In a defining moment for our post-Covid future, the Government must radically reset the UK economy and the business and enterprise environment with VAT cuts, the hypothecation of National Insurance to the NHS and an end to Corporation Tax, writes John Longworth, Chairman of the Independent Business Network.

Shortly, Chancellor Sunak will present a mini budget which, along with the PM's roadmap out of lockdown, which will set out the medium for the country's long-term prospects. We cannot overstate how important this moment will be for the future of the UK. The next twelve months will likely define Britain's relative economic performance for decades – perhaps forever.

Since our exit from the European Union in January 2020, the political scene has been dominated by the Corona crisis and, thankfully, the termination of the transition period at the end of 2020 produced none of the turmoil predicted by ardent Remainers. Indeed, many are now embracing the project.

Although 'it's so far, so good' for the post-Brexit British economy and business, this impression hides the importance of the Government's next steps.

Notwithstanding the super performance of the vaccination development and rollout – notably, the former is delivered by the private sector, by business – it appears that the last year has been defined by public policy in a public sector catastrophe. Britain has hosted the largest drop in GDP since the beginning of the eighteenth century and, at the same time, the highest Covid death rate in Europe.

The Chancellor and No 10 must seize the once-in-a-lifetime opportunity that Brexit and the world's reemergence from the Covid pandemic provides, to radically reset the UK economy and the business and enterprise environment.

In our budget submission to the Chancellor, the Independent Business Network is recommending that family-owned and family-run businesses – the backbone of the British economy – are prioritised.

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The IBN's budget submission sets out a profound reset of the tax and regulatory environment, in order to go for growth. This will itself generate tax revenues to pay for public services and, ultimately, pay down the massive debt pile. Anything else will lead to decades of lacklustre performance and austerity. For once, we need a budget for enterprise more than ever.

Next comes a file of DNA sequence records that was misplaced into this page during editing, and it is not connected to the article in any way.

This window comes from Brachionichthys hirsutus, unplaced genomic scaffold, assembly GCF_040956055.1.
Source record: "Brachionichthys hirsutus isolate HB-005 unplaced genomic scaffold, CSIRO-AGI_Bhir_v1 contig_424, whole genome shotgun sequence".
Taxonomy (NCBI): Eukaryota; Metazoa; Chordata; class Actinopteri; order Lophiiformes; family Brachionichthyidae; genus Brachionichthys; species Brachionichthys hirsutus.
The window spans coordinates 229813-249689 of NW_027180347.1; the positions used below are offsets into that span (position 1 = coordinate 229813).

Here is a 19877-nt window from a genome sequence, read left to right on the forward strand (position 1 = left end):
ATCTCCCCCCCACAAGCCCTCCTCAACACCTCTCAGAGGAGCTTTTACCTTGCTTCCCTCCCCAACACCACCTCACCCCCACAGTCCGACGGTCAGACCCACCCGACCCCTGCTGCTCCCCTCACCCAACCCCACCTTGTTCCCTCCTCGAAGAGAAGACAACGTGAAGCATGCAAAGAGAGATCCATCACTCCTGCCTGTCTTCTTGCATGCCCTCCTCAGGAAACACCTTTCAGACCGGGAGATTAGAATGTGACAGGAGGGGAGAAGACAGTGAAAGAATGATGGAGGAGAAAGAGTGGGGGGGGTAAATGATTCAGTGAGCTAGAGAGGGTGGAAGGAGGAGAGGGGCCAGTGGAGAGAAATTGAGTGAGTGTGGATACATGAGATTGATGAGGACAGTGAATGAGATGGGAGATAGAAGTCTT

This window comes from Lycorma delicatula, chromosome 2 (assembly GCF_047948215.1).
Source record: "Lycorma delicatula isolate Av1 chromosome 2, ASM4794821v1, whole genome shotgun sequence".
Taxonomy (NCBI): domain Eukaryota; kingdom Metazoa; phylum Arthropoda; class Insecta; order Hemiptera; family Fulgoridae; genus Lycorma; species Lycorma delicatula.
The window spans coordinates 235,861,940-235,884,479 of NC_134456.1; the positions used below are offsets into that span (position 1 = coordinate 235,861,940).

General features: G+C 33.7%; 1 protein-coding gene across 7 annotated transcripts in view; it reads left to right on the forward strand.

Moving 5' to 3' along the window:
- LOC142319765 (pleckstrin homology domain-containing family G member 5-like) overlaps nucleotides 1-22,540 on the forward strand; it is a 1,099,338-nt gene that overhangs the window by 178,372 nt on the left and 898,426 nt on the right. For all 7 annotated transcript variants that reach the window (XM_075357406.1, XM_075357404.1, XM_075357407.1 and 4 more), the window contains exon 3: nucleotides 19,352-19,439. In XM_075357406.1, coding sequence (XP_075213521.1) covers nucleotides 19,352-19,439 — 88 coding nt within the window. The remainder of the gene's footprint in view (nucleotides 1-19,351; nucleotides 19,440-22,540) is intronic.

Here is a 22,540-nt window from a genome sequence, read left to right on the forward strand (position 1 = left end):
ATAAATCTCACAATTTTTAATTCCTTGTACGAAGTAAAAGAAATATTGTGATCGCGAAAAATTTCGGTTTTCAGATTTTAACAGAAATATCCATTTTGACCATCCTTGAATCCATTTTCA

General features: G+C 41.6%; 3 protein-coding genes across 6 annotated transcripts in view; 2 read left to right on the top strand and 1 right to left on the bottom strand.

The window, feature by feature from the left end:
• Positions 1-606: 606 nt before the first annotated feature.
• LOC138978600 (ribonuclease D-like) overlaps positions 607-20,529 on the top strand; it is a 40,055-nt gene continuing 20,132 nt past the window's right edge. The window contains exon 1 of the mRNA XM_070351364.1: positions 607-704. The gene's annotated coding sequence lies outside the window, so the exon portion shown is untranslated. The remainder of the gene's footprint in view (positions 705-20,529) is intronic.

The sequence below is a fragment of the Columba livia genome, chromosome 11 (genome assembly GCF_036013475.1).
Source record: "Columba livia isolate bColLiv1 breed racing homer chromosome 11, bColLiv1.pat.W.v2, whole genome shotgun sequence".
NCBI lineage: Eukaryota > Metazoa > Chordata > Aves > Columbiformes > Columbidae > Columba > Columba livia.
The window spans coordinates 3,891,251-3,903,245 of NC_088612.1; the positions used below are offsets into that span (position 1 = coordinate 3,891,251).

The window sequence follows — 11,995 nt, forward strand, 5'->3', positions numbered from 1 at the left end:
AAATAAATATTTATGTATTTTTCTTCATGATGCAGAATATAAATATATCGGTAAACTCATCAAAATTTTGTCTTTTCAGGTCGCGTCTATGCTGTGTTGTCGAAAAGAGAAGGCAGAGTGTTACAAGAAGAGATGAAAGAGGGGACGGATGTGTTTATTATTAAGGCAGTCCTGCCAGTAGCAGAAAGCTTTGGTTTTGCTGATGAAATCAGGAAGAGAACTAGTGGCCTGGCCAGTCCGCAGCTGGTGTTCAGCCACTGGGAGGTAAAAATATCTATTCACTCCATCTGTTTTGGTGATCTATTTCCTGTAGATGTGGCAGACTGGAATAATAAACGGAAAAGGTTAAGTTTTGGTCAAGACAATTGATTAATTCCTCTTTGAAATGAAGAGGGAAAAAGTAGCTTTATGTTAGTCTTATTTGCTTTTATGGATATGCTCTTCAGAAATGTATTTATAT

Rather than raising business taxes, the Chancellor should take bold steps to eliminate Corporation Tax by the next election. A cut in VAT by half for at least the next two years and a review to replace VAT should also be on his agenda. Business rates relief should continue, and a proper review of its future must be carried out as a matter of urgency.

Most significantly, the hypothecation of National Insurance (NI), as the sole and exclusive source of funding for the NHS, would allow proper transparency of value for money and a choice to fund the NHS either more or less. As NI is a flat-rate tax, it makes the most appropriate source of funding for a service which benefits all.

The immediate deregulation of GDPR rules, of the ergonomics directive and of the directive on seasonal and other agency work, would lift costs from business and promote post-Covid employment, including essential workers from overseas.

In their remit to deregulate, the Treasury must consider a major simplification of the tax code. It is long overdue and a major burden on business.

Chancellor Sunak must become the champion of growth, setting a new norm of 3% per annum (PA), in line with world averages. Anything else means accepting relative economic decline and a poor future for our people. Sunak must focus on deregulation, not just for the City, but also the vast majority of the business sector, to benefit the wider economy and to deliver the long-promised "levelling up" that is highly dependent on stimulating manufacturing and exports.

The Government needs to get serious about business and the economy, in the interests of Britain. There is no time to lose and no quarter for faint hearts. There must be an end to Whitehall and Treasury "declinism" once and for all.

Make no mistake, this is Boris Johnson's Churchill moment and Sunak's moment to prove himself. Only then will we see what they are truly made of.

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